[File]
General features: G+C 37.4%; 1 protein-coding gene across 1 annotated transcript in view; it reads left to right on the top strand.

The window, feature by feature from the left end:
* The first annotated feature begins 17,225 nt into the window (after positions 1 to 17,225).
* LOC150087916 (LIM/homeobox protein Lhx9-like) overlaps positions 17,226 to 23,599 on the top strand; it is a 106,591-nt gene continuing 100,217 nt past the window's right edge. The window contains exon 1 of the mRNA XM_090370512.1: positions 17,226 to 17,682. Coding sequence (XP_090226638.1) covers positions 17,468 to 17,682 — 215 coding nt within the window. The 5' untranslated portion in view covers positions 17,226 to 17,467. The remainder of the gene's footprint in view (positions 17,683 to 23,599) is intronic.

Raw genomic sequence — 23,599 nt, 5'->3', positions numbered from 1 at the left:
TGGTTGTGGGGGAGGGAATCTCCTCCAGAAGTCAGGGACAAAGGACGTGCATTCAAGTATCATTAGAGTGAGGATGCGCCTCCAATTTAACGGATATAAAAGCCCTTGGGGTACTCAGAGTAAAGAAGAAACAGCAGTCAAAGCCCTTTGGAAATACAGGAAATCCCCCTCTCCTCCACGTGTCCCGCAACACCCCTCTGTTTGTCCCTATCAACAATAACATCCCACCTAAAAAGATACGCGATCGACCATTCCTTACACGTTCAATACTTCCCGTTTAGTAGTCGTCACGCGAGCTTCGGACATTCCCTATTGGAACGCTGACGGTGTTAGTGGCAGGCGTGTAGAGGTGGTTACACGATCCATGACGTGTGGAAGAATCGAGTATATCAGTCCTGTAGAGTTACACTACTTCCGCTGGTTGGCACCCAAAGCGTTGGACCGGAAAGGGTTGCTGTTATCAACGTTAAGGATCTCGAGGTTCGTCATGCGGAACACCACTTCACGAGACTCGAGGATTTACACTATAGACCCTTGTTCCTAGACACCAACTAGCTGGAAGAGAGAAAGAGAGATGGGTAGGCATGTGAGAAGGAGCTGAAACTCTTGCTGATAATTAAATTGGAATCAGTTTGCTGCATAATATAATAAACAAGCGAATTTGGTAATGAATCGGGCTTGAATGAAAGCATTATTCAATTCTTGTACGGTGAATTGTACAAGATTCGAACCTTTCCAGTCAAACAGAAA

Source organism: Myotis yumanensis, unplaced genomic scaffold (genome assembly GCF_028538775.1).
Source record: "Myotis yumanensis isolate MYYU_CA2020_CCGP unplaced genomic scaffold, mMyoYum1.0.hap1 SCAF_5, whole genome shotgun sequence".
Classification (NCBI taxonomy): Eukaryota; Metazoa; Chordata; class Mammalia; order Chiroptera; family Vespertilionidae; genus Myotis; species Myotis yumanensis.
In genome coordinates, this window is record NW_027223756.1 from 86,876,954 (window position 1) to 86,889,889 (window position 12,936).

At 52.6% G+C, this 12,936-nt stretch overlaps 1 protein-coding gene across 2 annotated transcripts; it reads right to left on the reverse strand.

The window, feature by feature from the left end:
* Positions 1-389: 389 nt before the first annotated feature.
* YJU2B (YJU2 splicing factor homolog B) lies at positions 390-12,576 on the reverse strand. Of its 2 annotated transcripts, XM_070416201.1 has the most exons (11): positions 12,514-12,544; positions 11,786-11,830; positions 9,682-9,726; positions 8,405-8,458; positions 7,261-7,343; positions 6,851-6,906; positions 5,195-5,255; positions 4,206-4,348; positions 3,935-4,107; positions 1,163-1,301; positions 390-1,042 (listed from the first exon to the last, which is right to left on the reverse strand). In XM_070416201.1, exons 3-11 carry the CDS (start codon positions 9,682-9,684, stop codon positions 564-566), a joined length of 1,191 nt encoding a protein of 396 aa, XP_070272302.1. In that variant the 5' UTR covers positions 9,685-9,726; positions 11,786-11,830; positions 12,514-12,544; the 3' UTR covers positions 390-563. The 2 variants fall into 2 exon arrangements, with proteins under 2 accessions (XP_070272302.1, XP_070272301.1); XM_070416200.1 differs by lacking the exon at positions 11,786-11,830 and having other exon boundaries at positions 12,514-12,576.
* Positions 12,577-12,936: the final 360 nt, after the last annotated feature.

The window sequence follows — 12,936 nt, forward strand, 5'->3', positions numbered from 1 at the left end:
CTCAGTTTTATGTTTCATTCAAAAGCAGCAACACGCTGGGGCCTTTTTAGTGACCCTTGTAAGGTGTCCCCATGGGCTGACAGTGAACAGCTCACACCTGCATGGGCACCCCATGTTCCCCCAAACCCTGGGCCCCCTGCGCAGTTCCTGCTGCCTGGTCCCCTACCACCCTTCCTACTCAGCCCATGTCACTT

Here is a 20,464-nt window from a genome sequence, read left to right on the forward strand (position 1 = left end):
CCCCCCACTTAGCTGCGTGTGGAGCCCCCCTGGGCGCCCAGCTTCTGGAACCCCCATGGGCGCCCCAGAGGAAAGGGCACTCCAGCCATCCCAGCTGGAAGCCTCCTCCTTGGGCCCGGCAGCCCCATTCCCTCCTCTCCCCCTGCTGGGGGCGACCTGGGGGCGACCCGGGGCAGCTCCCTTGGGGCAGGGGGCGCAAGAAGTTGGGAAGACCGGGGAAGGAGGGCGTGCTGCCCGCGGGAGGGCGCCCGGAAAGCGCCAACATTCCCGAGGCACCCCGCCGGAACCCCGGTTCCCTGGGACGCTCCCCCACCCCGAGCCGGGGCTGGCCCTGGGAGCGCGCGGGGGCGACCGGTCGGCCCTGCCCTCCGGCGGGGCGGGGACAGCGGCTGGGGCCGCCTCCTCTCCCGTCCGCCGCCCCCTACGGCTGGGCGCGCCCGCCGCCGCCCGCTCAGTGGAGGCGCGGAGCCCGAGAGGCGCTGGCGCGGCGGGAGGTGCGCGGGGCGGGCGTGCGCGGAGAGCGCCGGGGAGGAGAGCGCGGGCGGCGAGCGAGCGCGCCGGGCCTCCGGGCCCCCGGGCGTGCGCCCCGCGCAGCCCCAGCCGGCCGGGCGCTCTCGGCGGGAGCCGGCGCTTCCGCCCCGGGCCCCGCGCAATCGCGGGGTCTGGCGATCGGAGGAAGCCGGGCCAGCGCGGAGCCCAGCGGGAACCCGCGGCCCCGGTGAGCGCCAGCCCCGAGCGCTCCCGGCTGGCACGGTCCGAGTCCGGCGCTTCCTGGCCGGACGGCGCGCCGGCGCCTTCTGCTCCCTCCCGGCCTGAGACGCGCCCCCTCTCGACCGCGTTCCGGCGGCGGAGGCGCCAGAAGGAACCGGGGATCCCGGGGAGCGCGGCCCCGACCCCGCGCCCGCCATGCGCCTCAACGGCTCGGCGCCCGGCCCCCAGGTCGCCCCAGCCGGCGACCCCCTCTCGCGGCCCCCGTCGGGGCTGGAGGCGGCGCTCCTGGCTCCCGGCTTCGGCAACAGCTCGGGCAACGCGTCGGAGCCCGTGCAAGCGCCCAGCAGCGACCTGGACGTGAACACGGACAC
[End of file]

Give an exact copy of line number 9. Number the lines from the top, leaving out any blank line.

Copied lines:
Classification (NCBI taxonomy): Eukaryota; Metazoa; Chordata; class Mammalia; order Chiroptera; family Vespertilionidae; genus Myotis; species Myotis yumanensis.